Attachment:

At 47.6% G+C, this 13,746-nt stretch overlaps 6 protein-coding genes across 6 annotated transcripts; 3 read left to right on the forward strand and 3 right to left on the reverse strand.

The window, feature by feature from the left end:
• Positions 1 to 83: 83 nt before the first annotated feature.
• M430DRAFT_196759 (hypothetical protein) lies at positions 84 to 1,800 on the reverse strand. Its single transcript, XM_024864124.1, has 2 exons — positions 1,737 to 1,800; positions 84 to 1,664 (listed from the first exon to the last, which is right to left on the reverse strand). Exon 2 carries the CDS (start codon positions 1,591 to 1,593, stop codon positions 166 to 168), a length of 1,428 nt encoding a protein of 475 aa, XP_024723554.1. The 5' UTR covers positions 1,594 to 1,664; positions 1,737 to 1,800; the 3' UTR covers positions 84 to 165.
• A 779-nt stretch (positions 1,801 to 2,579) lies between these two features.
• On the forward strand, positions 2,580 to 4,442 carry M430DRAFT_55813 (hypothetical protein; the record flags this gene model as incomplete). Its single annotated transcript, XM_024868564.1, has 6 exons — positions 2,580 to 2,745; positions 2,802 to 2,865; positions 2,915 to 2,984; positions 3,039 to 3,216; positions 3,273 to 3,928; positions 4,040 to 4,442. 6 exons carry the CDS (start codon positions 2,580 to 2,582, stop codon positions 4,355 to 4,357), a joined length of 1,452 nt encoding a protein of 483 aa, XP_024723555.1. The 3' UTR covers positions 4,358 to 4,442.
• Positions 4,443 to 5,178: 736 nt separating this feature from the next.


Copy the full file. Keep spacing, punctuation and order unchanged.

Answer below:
At 47.6% G+C, this 13,746-nt stretch overlaps 6 protein-coding genes across 6 annotated transcripts; 3 read left to right on the forward strand and 3 right to left on the reverse strand.

The window, feature by feature from the left end:
• Positions 1 to 83: 83 nt before the first annotated feature.
• M430DRAFT_196759 (hypothetical protein) lies at positions 84 to 1,800 on the reverse strand. Its single transcript, XM_024864124.1, has 2 exons — positions 1,737 to 1,800; positions 84 to 1,664 (listed from the first exon to the last, which is right to left on the reverse strand). Exon 2 carries the CDS (start codon positions 1,591 to 1,593, stop codon positions 166 to 168), a length of 1,428 nt encoding a protein of 475 aa, XP_024723554.1. The 5' UTR covers positions 1,594 to 1,664; positions 1,737 to 1,800; the 3' UTR covers positions 84 to 165.
• A 779-nt stretch (positions 1,801 to 2,579) lies between these two features.
• On the forward strand, positions 2,580 to 4,442 carry M430DRAFT_55813 (hypothetical protein; the record flags this gene model as incomplete). Its single annotated transcript, XM_024868564.1, has 6 exons — positions 2,580 to 2,745; positions 2,802 to 2,865; positions 2,915 to 2,984; positions 3,039 to 3,216; positions 3,273 to 3,928; positions 4,040 to 4,442. 6 exons carry the CDS (start codon positions 2,580 to 2,582, stop codon positions 4,355 to 4,357), a joined length of 1,452 nt encoding a protein of 483 aa, XP_024723555.1. The 3' UTR covers positions 4,358 to 4,442.
• Positions 4,443 to 5,178: 736 nt separating this feature from the next.